4. Partisanship Isn’t The Only Reason Why So Many Americans Remain Unvaccinated
  2. Jul 2021
    1. 2021-07-27

    2. Escandón, K., Rasmussen, A. L., Bogoch, I. I., Murray, E. J., Escandón, K., Popescu, S. V., & Kindrachuk, J. (2021). COVID-19 false dichotomies and a comprehensive review of the evidence regarding public health, COVID-19 symptomatology, SARS-CoV-2 transmission, mask wearing, and reinfection. BMC Infectious Diseases, 21(1), 710. https://doi.org/10.1186/s12879-021-06357-4

    3. 10.1186/s12879-021-06357-4
    4. Scientists across disciplines, policymakers, and journalists have voiced frustration at the unprecedented polarizationand misinformation around coronavirus disease 2019 (COVID-19) pandemic. Several false dichotomies have beenused to polarize debates while oversimplifying complex issues. In this comprehensive narrative review, wedeconstruct six common COVID-19 false dichotomies, address the evidence on these topics, identify insightsrelevant to effective pandemic responses, and highlight knowledge gaps and uncertainties. The topics of thisreview are: 1) Health and lives vs. economy and livelihoods, 2) Indefinite lockdown vs. unlimited reopening, 3)Symptomatic vs. asymptomatic severe acute respiratory syndrome coronavirus 2 (SARS-CoV-2) infection, 4) Dropletvs. aerosol transmission of SARS-CoV-2, 5) Masks for all vs. no masking, and 6) SARS-CoV-2 reinfection vs. noreinfection. We discuss the importance of multidisciplinary integration (health, social, and physical sciences),multilayered approaches to reducing risk (“Emmentaler cheese model”), harm reduction, smart masking, relaxationof interventions, and context-sensitive policymaking for COVID-19 response plans. We also address the challenges inunderstanding the broad clinical presentation of COVID-19, SARS-CoV-2 transmission, and SARS-CoV-2 reinfection.These key issues of science and public health policy have been presented as false dichotomies during thepandemic. However, they are hardly binary, simple, or uniform, and therefore should not be framed as polarextremes. We urge a nuanced understanding of the science and caution against black-or-white messaging, all-or-nothing guidance, and one-size-fits-all approaches. There is a need for meaningful public health communicationand science-informed policies that recognize shades of gray, uncertainties, local context, and social determinants ofhealth.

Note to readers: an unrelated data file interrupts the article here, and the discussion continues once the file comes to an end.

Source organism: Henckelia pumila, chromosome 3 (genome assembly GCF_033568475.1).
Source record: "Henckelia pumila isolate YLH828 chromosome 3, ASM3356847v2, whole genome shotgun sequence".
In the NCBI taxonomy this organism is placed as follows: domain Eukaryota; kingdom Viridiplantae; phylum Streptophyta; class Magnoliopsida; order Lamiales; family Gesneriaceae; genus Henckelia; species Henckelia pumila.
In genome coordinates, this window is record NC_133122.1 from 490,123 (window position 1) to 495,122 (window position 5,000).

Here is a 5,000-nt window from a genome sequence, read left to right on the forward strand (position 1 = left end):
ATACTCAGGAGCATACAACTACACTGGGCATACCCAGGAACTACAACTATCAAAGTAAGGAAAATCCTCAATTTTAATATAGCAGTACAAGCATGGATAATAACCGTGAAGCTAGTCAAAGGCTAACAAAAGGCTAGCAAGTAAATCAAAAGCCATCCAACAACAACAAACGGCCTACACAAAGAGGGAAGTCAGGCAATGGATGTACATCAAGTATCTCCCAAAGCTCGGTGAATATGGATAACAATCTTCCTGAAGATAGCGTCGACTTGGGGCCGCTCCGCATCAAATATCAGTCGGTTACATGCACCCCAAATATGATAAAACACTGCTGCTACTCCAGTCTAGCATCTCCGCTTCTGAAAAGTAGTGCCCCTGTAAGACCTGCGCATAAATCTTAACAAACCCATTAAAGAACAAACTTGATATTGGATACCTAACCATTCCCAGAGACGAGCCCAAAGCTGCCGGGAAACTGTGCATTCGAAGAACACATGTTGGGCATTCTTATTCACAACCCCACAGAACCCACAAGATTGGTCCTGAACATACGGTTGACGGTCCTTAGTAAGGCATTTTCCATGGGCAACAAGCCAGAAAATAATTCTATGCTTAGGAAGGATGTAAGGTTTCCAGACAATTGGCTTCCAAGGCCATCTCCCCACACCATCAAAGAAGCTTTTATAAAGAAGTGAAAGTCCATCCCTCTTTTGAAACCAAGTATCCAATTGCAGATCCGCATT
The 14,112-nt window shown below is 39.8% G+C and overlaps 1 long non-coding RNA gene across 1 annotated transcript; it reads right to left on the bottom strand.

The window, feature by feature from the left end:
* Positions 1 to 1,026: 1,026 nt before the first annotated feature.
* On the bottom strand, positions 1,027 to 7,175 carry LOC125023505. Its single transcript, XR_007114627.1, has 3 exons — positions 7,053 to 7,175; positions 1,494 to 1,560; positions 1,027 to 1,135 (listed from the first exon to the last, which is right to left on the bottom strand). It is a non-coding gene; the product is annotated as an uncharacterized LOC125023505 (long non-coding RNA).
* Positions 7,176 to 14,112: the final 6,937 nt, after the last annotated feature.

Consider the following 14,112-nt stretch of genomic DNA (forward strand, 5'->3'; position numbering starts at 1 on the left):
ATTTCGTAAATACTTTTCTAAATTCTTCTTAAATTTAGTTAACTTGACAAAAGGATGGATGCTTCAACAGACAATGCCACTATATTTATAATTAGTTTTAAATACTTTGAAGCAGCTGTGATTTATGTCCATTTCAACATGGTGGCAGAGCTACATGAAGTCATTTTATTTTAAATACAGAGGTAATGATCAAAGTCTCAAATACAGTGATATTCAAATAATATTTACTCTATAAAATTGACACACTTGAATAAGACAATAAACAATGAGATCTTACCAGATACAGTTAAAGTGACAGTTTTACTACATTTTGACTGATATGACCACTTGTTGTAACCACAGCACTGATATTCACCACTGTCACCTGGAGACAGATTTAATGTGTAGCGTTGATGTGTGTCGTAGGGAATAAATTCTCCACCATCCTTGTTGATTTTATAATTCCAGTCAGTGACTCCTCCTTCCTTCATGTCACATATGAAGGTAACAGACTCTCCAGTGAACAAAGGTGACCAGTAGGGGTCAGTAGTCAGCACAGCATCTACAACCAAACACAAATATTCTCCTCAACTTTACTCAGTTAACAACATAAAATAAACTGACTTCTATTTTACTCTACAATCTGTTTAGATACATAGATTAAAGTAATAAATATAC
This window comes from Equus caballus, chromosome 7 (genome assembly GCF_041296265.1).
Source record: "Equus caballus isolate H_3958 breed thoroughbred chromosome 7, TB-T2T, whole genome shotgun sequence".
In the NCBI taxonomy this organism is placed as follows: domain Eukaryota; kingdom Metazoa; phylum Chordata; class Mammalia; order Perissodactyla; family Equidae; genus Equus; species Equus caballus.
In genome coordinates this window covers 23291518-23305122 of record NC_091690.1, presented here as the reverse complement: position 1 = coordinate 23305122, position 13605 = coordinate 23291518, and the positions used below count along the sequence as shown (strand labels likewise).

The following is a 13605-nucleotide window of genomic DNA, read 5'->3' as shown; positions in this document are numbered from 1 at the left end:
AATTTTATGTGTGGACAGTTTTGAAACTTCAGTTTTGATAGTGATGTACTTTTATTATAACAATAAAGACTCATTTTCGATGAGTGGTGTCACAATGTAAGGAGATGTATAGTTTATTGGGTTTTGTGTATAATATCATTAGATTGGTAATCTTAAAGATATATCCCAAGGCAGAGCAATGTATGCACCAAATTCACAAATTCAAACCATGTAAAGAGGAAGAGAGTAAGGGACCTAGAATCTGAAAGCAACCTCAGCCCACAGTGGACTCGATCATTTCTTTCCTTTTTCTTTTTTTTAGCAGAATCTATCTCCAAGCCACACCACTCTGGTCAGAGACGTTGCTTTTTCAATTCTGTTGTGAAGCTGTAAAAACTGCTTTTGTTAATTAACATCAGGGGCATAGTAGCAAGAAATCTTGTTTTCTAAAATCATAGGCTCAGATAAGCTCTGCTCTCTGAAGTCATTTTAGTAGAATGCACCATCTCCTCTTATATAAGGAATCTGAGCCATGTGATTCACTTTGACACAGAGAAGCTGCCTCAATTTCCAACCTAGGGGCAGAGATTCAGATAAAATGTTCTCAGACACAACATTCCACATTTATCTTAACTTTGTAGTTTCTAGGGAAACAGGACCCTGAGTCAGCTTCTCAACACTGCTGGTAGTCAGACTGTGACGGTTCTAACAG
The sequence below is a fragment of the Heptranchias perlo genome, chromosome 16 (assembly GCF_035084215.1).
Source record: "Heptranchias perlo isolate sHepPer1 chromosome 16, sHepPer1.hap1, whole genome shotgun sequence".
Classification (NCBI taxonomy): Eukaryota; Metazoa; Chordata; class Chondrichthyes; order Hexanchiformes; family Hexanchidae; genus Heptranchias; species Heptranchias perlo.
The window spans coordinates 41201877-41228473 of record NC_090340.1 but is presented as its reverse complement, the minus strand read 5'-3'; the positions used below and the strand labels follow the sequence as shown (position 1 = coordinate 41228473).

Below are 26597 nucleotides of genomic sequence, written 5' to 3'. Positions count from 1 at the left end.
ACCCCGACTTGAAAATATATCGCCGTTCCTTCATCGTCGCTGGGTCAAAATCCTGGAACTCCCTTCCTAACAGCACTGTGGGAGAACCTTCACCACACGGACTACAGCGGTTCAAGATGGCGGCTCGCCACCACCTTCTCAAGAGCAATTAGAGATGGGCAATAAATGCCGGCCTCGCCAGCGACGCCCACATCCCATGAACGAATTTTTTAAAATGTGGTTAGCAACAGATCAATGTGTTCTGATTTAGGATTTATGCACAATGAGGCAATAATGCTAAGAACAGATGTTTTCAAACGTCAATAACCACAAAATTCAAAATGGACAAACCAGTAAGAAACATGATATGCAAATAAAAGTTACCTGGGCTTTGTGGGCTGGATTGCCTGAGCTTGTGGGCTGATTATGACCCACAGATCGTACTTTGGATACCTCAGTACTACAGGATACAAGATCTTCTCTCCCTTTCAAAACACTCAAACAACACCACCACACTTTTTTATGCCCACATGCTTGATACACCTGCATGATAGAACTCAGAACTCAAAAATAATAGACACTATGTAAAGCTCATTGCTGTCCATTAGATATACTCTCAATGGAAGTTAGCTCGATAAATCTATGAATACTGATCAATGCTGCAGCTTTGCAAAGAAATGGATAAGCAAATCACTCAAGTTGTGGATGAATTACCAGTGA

5. COVID-19 false dichotomies and acomprehensive review of the evidenceregarding public health, COVID-19symptomatology, SARS-CoV-2 transmission,mask wearing, and reinfection
    1. The Daily Beast on Twitter: “The Russian marketing agency Fazze made a splash with attempts to pay off European influencers to spread fake dirt about Western vaccines in an apparent bid to make Moscow’s COVID-19 jab seem more appealing https://t.co/PEOnx1IggE” / Twitter. (n.d.). Retrieved July 28, 2021, from https://twitter.com/thedailybeast/status/1420388337421013001

    2. The Russian marketing agency Fazze made a splash with attempts to pay off European influencers to spread fake dirt about Western vaccines in an apparent bid to make Moscow’s COVID-19 jab seem more appealing
    1. 2021-07-21

    2. Aizpurua, A., Migueles, M., & Aranberri, A. (2021). Prospective Memory and Positivity Bias in the COVID-19 Health Crisis: The Effects of Aging. Frontiers in Psychology, 12, 666977. https://doi.org/10.3389/fpsyg.2021.666977

    3. 10.3389/fpsyg.2021.666977
    4. This study aimed to determine whether the observed tendency to remember more positive than negative past events (positivity phenomena) also appears when recalling hypothetical events about the future. In this study, young, middle-aged, and older adults were presented with 28 statements about the future associated with the COVID-19 pandemic, half positive and half negative. In addition, half of these statements were endowed with personal implications while the other half had a more social connotations. Participants rated their agreement/disagreement with each statement and, after a distraction task, they recalled as many statements as possible. There was no difference in the agreement ratings between the three age groups, but the participants agreed with positive statements more than with negative ones and they identified more with statements of social content than of personal content. The younger and older individuals recalled more statements than the middle-aged people. More importantly, older participants recalled more positive than negative statements (positivity effect), and showed a greater tendency to turn negative statements into more positive or neutral ones (positivity bias). These findings showed that the positivity effect occurs in even such complex and situations as the present pandemic, especially in older adults. The results are discussed by reference to the notion of commission errors and false memories resulting from the activation of cognitive biases.